Guidebooks to traveling the American highways
Yes, there are guidebooks to help make even the Interstate more interesting.
Beyond the exit signs
The best of highway dining and sightseeing usually lies just beyond the tangle of ramps and infestation of chain hotels and fast food joints right at exit itself.
Take it from me: few of my memorable meal experiences on the interstates of America have been listed on those ubiqutious blue Gas/Food/Lodging signs. I've usually found them a mile or three down the road from the actual exit—and invariably well worth the teensy detour—and I've usually found them by one of two methods:
- Using the Yelp app on my phone
- One of the Mile Oak Publishing books:
The charmingly handcrafted series of sprial-bound books from Mile Oak Publishing is fabulous—though unfortunately limited in scope, designed mainly for folks on the East Coast or in Upper Midwest headed toward Florida.
The only titles are:
- Drive I-95 (www.drivei-95.com; $23.95, or $18.88 at B&N) - Crammed with info and resources for every exit along the East Coast's major highway, from sights and food—both chain and, wonderfully, not—to historical anecdotes. I don't drive I-95 without it.
- Along I-75 (www.i75online.com; $24.95, or $17.92 at B&N) - Similar to the fantastic I-95 book above, but devoted to local knowledge for I-75 travelers between Detroit and the Florida border.
- Along Florida's Expressways (www.flonline.info; $24.95, or $15.63 at B&N) - Sunshine State drivers will welcome Dave Hunter's map-enhanced guide to Florida's highways. Along Florida's Expressways covers the state, including FL 4, 10, 75, 95, and much, much more.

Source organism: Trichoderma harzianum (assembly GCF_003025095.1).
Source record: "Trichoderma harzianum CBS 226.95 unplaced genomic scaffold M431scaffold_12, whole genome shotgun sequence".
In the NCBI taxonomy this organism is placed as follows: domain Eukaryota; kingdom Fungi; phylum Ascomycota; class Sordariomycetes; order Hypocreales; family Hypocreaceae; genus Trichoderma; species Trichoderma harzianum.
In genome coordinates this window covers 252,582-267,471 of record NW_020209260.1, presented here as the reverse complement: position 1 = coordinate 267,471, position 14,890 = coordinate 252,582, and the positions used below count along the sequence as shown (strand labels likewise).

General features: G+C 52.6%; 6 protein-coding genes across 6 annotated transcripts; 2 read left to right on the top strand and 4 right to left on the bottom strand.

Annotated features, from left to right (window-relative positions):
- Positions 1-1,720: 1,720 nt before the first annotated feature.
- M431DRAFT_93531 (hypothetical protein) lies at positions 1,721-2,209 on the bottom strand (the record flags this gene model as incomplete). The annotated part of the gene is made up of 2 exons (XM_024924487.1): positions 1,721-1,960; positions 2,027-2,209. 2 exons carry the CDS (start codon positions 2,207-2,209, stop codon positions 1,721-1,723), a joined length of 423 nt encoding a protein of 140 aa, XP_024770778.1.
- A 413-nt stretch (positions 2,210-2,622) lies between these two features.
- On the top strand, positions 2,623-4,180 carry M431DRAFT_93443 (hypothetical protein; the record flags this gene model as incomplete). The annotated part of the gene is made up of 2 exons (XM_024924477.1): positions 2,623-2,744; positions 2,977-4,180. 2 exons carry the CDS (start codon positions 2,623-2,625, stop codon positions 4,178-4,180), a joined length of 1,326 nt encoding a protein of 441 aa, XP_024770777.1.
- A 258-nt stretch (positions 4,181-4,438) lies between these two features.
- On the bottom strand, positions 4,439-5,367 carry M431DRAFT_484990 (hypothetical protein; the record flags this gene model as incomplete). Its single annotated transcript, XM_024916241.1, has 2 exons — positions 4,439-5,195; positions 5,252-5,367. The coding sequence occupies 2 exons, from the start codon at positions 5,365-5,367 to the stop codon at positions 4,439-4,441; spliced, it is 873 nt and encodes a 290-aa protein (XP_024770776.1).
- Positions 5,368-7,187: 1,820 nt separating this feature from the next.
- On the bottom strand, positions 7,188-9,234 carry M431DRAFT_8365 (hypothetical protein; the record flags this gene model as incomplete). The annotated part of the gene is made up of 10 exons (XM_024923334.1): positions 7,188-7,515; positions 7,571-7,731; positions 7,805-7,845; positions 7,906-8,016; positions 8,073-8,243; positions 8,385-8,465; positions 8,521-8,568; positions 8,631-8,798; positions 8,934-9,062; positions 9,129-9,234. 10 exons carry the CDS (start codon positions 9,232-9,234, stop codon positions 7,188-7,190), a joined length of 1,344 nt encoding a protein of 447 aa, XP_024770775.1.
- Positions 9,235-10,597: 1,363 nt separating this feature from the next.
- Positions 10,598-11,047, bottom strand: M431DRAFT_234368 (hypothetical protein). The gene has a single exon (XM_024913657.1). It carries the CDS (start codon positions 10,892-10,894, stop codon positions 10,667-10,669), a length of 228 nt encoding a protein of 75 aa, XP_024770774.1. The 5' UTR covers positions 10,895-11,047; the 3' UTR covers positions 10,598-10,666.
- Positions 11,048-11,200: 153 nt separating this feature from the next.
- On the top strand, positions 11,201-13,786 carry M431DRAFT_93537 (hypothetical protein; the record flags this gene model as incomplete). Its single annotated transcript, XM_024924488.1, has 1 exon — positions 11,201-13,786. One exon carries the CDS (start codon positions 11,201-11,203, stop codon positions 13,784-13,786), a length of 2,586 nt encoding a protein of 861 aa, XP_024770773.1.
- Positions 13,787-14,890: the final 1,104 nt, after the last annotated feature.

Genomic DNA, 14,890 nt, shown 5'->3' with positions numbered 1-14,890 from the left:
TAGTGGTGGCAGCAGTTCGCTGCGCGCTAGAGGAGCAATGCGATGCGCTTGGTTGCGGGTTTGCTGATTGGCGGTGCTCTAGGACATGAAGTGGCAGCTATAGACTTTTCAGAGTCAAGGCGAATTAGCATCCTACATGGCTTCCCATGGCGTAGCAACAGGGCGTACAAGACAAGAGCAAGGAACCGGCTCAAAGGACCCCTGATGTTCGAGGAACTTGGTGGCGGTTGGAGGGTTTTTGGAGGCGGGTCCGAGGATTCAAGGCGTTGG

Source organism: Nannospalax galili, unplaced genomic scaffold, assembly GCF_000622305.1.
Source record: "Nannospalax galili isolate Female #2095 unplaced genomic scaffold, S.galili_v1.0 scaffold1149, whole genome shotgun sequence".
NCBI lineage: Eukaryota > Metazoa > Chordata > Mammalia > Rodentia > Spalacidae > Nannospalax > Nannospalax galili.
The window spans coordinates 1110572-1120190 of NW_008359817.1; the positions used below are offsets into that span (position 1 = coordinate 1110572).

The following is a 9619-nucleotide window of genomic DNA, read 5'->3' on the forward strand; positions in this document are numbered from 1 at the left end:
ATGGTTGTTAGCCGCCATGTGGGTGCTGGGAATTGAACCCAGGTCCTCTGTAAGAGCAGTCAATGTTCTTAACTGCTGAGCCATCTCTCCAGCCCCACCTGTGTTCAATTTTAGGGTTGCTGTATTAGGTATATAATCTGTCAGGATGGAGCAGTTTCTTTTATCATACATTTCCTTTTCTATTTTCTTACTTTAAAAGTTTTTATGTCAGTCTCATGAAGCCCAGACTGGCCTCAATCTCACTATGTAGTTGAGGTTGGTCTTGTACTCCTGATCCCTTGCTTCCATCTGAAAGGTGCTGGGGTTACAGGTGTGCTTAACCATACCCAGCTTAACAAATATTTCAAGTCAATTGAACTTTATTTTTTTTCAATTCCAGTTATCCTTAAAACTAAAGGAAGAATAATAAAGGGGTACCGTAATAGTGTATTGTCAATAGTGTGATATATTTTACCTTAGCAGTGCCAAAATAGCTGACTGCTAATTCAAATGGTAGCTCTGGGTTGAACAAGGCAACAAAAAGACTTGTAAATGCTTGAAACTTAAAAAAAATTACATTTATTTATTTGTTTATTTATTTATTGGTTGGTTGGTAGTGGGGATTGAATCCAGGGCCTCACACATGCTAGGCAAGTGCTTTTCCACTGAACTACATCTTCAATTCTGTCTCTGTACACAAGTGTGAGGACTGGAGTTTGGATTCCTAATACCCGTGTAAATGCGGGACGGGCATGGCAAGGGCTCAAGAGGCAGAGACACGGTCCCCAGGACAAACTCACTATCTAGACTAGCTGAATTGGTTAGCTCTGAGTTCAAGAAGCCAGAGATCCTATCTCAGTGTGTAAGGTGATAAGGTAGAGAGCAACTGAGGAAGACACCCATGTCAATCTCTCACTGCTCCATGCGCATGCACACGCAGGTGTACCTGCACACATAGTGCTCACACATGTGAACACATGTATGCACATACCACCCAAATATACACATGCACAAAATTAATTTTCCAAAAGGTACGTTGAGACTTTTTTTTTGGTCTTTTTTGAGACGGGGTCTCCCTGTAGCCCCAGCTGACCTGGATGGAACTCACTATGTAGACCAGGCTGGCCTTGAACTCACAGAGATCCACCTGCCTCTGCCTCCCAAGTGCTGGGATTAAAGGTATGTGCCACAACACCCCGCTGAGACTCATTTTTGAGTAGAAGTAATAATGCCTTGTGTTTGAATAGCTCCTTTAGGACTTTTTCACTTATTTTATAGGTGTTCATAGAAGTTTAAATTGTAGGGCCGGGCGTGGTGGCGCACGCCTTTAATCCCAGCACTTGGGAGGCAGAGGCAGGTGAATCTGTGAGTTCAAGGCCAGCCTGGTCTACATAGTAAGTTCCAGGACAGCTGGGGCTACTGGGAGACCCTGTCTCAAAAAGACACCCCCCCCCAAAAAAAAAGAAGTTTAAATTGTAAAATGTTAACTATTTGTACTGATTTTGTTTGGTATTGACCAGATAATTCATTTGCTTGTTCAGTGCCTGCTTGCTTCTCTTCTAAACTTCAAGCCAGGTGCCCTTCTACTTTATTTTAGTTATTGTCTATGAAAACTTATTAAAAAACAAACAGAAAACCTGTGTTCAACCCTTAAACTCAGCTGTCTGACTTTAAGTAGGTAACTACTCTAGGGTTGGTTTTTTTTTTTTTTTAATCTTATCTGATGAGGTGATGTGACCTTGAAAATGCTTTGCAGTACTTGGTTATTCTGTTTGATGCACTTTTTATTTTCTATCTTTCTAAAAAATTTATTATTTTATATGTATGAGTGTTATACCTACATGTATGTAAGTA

In addition to briefs on the usual gas, food, and lodging at or near each exit (plus sights, to break up the drive's monotony), these spiral-bound books are crammed with highway maps (with useful side-roads for bypassing traffic), thoughtful details like the a chart of local radio stations (cruelly ignoring NPR), entertaining facts and history about the places you're whizzing past (you just think it's a boring tunnel in Baltimore; you're actually passing right under the site of the Revolutionary War battle during which Francis Scott Key composed the Star Spangled Banner), and best of all: great non-chain eating options, often just a mile or two from the exit.
Christmas for me has always meant at least two days of sheer I-95 monotony between family members in Pennsylvania, North Carolina, Georgia, and Florida, a trip enlivened in recent years by this book's steering me that crab shack on the Chesapeake—not to mention the world's greatest pie in a forgotten whistle stop village in North Carolina.
More excellent dining options for road trippers
Speaking of which, also check out Jane and Michael Stern's Road Food ($21.95, or $15.69 at B&N; www.roadfood.com) for a state-by-state guide featuring a selection of excellent, non-chain nosh on the road.
Exit by exit
Instead of debating the eternal question—Should we stop here or drive on to the next exit?—end the mystery of what lies around the bend with Explore the Next Exit ($14.95, www.thenextexit.com), a bland but complete directory reproducing the gas, food, and lodging listings on those blue signs for the entire Interstate system. ("Look, honey: just 130 miles to another Stuckey's!")
If even the Motel-6 is beyond your budget, or it's just a nice night for a little car camping, carry a copy of Don Wright's Free Campgrounds in the West ($27.27 at B&N)—though the title fudges a bit, as any campsite under $12 is listed.
(This is not to be confused with www.freecampgrounds.com, which lists free spots to park an RV; for more on the subject of free campgrounds, see here.)